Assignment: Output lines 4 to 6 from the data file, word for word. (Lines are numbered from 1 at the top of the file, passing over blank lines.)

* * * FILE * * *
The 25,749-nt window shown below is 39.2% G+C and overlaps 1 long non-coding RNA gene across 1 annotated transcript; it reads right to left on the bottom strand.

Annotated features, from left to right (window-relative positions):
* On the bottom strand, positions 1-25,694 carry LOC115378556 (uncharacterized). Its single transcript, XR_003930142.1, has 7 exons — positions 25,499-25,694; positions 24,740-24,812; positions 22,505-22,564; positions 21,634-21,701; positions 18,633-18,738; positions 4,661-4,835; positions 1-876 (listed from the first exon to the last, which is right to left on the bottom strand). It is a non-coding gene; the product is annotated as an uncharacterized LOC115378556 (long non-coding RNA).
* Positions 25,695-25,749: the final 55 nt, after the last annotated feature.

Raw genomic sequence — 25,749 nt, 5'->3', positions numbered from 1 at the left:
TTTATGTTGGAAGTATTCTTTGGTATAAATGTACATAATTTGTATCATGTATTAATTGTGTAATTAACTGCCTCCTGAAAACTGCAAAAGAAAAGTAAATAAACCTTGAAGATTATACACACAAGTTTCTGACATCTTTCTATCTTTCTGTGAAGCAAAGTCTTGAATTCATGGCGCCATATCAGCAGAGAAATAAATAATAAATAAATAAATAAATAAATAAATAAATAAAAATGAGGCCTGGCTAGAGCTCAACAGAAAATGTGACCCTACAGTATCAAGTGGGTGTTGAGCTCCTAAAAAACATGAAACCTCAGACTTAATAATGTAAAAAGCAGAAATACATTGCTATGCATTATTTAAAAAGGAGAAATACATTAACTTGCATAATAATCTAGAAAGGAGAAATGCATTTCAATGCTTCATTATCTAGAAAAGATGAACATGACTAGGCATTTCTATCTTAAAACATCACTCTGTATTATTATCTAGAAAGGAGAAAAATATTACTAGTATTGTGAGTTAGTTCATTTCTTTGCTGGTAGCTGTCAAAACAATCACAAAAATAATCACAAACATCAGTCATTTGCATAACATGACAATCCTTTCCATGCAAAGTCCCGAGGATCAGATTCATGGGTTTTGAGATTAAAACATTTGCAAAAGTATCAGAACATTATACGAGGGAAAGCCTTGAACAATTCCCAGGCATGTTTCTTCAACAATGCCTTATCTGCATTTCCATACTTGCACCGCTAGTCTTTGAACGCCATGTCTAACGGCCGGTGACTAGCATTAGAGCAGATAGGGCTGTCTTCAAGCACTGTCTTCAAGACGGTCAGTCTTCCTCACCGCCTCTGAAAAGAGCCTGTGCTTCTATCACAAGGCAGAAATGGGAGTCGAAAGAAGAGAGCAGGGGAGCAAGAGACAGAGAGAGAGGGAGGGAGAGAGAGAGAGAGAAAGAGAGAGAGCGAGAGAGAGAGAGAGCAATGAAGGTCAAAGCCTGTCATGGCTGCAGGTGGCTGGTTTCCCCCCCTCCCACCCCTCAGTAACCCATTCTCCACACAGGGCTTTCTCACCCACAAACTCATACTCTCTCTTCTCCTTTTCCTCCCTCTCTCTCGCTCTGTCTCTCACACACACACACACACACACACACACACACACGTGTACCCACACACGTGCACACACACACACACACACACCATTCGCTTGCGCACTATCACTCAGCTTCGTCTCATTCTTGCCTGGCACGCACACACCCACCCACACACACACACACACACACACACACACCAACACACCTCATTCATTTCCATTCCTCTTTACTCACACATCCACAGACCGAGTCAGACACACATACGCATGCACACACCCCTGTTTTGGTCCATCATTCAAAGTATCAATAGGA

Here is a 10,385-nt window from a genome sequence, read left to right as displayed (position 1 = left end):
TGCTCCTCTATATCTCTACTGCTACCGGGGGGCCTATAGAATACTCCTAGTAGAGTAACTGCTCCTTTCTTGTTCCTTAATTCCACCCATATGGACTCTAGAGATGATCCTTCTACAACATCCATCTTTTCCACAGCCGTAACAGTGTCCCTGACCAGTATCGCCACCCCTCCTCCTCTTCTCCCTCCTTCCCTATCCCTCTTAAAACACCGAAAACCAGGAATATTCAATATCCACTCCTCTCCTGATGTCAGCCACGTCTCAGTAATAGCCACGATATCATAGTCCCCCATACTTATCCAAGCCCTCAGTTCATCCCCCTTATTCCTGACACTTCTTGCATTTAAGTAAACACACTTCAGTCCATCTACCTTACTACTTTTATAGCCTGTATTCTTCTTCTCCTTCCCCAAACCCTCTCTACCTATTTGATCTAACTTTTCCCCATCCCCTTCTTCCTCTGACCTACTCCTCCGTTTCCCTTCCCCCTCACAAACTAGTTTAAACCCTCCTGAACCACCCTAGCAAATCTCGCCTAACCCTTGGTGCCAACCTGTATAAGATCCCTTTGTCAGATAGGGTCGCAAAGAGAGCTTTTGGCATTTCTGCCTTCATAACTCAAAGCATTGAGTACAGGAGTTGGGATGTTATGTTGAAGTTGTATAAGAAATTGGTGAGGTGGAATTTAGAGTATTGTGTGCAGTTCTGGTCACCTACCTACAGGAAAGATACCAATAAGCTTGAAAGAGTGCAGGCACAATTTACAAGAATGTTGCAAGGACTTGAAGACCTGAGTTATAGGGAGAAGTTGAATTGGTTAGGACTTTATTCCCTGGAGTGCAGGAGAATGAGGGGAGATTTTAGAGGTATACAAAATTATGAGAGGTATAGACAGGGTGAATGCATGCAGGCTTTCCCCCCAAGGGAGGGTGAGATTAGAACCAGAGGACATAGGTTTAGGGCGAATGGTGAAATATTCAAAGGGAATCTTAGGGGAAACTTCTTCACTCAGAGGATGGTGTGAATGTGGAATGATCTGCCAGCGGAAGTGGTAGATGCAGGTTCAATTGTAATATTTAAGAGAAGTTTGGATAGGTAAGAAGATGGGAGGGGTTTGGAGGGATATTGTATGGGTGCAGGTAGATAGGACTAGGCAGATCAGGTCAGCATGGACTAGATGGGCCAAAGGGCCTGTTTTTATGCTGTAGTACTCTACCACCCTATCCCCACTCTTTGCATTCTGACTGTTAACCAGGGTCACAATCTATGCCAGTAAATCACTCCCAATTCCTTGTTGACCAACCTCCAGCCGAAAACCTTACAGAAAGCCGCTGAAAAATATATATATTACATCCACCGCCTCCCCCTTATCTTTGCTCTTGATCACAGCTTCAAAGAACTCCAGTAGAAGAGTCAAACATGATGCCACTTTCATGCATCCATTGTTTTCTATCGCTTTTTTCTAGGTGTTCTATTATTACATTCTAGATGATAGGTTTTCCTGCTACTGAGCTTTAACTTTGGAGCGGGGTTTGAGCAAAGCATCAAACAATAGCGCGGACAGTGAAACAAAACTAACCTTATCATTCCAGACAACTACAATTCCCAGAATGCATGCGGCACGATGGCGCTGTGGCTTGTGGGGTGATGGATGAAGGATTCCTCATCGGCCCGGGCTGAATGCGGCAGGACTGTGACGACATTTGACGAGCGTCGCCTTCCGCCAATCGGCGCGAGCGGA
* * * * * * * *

* Positions 25,695-25,749: the final 55 nt, after the last annotated feature.

Raw genomic sequence — 25,749 nt, 5'->3', positions numbered from 1 at the left:
TTTATGTTGGAAGTATTCTTTGGTATAAATGTACATAATTTGTATCATGTATTAATTGTGTAATTAACTGCCTCCTGAAAACTGCAAAAGAAAAGTAAATAAACCTTGAAGATTATACACACAAGTTTCTGACATCTTTCTATCTTTCTGTGAAGCAAAGTCTTGAATTCATGGCGCCATATCAGCAGAGAAATAAATAATAAATAAATAAATAAATAAATAAATAAATAAAAATGAGGCCTGGCTAGAGCTCAACAGAAAATGTGACCCTACAGTATCAAGTGGGTGTTGAGCTCCTAAAAAACATGAAACCTCAGACTTAATAATGTAAAAAGCAGAAATACATTGCTATGCATTATTTAAAAAGGAGAAATACATTAACTTGCATAATAATCTAGAAAGGAGAAATGCATTTCAATGCTTCATTATCTAGAAAAGATGAACATGACTAGGCATTTCTATCTTAAAACATCACTCTGTATTATTATCTAGAAAGGAGAAAAATATTACTAGTATTGTGAGTTAGTTCATTTCTTTGCTGGTAGCTGTCAAAACAATCACAAAAATAATCACAAACATCAGTCATTTGCATAACATGACAATCCTTTCCATGCAAAGTCCCGAGGATCAGATTCATGGGTTTTGAGATTAAAACATTTGCAAAAGTATCAGAACATTATACGAGGGAAAGCCTTGAACAATTCCCAGGCATGTTTCTTCAACAATGCCTTATCTGCATTTCCATACTTGCACCGCTAGTCTTTGAACGCCATGTCTAACGGCCGGTGACTAGCATTAGAGCAGATAGGGCTGTCTTCAAGCACTGTCTTCAAGACGGTCAGTCTTCCTCACCGCCTCTGAAAAGAGCCTGTGCTTCTATCACAAGGCAGAAATGGGAGTCGAAAGAAGAGAGCAGGGGAGCAAGAGACAGAGAGAGAGGGAGGGAGAGAGAGAGAGAGAAAGAGAGAGAGCGAGAGAGAGAGAGAGCAATGAAGGTCAAAGCCTGTCATGGCTGCAGGTGGCTGGTTTCCCCCCCTCCCACCCCTCAGTAACCCATTCTCCACACAGGGCTTTCTCACCCACAAACTCATACTCTCTCTTCTCCTTTTCCTCCCTCTCTCTCGCTCTGTCTCTCACACACACACACACACACACACACACACACACGTGTACCCACACACGTGCACACACACACACACACACACCATTCGCTTGCGCACTATCACTCAGCTTCGTCTCATTCTTGCCTGGCACGCACACACCCACCCACACACACACACACACACACACACACACCAACACACCTCATTCATTTCCATTCCTCTTTACTCACACATCCACAGACCGAGTCAGACACACATACGCATGCACACACCCCTGTTTTGGTCCATCATTCAAAGTATCAATAGGA